Ecole Polytechnique Fédérale de Lausanne. "How Tumor Cells Home In On The Lymphatic System." ScienceDaily. ScienceDaily, 14 June 2007. <www.sciencedaily.com/releases/2007/06/070611122257.htm>.
Ecole Polytechnique Fédérale de Lausanne. (2007, June 14). How Tumor Cells Home In On The Lymphatic System. ScienceDaily. Retrieved December 22, 2014 from www.sciencedaily.com/releases/2007/06/070611122257.htm
Ecole Polytechnique Fédérale de Lausanne. "How Tumor Cells Home In On The Lymphatic System." ScienceDaily. www.sciencedaily.com/releases/2007/06/070611122257.htm (accessed December 22, 2014).

Share This


More From ScienceDaily



More Health & Medicine News

Monday, December 22, 2014

Featured Research

from universities, journals, and other organizations


Featured Videos

from AP, Reuters, AFP, and other news services

Touch-Free Smart Phone Empowers Mobility-Impaired

Touch-Free Smart Phone Empowers Mobility-Impaired

Reuters - Innovations Video Online (Dec. 21, 2014) — A touch-free phone developed in Israel enables the mobility-impaired to operate smart phones with just a movement of the head. Suzannah Butcher reports. Video provided by Reuters
Powered by NewsLook.com
Earthworms Provide Cancer-Fighting Bacteria

Earthworms Provide Cancer-Fighting Bacteria

Reuters - Innovations Video Online (Dec. 21, 2014) — Polish scientists isolate bacteria from earthworm intestines which they say may be used in antibiotics and cancer treatments. Suzannah Butcher reports. Video provided by Reuters
Powered by NewsLook.com
Existing Chemical Compounds Could Revive Failing Antibiotics, Says Danish Scientist

Existing Chemical Compounds Could Revive Failing Antibiotics, Says Danish Scientist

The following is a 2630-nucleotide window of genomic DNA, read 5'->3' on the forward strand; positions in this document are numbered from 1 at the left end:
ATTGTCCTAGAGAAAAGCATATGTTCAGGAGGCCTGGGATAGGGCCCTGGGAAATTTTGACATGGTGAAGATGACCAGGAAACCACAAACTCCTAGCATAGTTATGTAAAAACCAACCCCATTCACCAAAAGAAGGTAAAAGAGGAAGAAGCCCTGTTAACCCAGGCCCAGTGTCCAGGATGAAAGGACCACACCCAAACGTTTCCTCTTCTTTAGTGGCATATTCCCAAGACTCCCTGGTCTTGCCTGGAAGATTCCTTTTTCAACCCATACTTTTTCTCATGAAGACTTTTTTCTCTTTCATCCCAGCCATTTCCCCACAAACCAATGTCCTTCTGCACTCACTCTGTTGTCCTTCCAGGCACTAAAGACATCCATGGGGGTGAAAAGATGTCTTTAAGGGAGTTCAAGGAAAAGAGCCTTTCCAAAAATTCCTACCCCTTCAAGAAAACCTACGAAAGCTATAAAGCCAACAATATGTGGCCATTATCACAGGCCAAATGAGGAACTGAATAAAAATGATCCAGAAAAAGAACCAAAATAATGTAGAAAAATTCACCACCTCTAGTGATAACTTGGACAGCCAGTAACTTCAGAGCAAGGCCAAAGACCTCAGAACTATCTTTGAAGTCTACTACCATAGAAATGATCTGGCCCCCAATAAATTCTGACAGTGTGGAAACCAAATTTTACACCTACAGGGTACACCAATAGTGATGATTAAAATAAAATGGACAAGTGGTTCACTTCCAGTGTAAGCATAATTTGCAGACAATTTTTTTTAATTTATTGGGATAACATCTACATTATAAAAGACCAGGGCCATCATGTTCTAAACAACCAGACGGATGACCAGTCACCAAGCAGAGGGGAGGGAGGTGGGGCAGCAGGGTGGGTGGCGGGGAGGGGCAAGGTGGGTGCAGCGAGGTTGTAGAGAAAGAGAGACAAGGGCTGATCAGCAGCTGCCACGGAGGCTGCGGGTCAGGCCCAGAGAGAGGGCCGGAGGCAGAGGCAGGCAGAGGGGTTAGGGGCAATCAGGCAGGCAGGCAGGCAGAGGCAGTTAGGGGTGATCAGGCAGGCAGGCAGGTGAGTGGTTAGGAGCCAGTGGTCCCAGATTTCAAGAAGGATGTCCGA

Reuters - Innovations Video Online (Dec. 21, 2014) — A team of scientists led by Danish chemist Jorn Christensen says they have isolated two chemical compounds within an existing antipsychotic medication that could be used to help a range of failing antibiotics work against killer bacterial infections, such as Tuberculosis. Jim Drury went to meet him. Video provided by Reuters
Powered by NewsLook.com
Hugging It Out Could Help You Ward Off A Cold

Hugging It Out Could Help You Ward Off A Cold

Newsy (Dec. 21, 2014) — Carnegie Mellon researchers found frequent hugs can help people avoid stress-related illnesses. Video provided by Newsy
Powered by NewsLook.com

Search ScienceDaily

Number of stories in archives: 140,361

Find with keyword(s):
 
Enter a keyword or phrase to search ScienceDaily for related topics and research stories.

Save/Print:
Share:  

Breaking News:

Strange & Offbeat Stories

 

Health & Medicine

Mind & Brain

Living & Well

In Other News

... from NewsDaily.com

Science News

Health News

Environment News

Technology News



Save/Print:
Share:  

Free Subscriptions


Get the latest science news with ScienceDaily's free email newsletters, updated daily and weekly. Or view hourly updated newsfeeds in your RSS reader:

Get Social & Mobile


Keep up to date with the latest news from ScienceDaily via social networks and mobile apps:

Have Feedback?


Tell us what you think of ScienceDaily -- we welcome both positive and negative comments. Have any problems using the site? Questions?
Mobile iPhone Android Web
Follow Facebook Twitter Google+
Subscribe RSS Feeds Email Newsletters
Latest Headlines Health & Medicine Mind & Brain Space & Time Matter & Energy Computers & Math Plants & Animals Earth & Climate Fossils & Ruins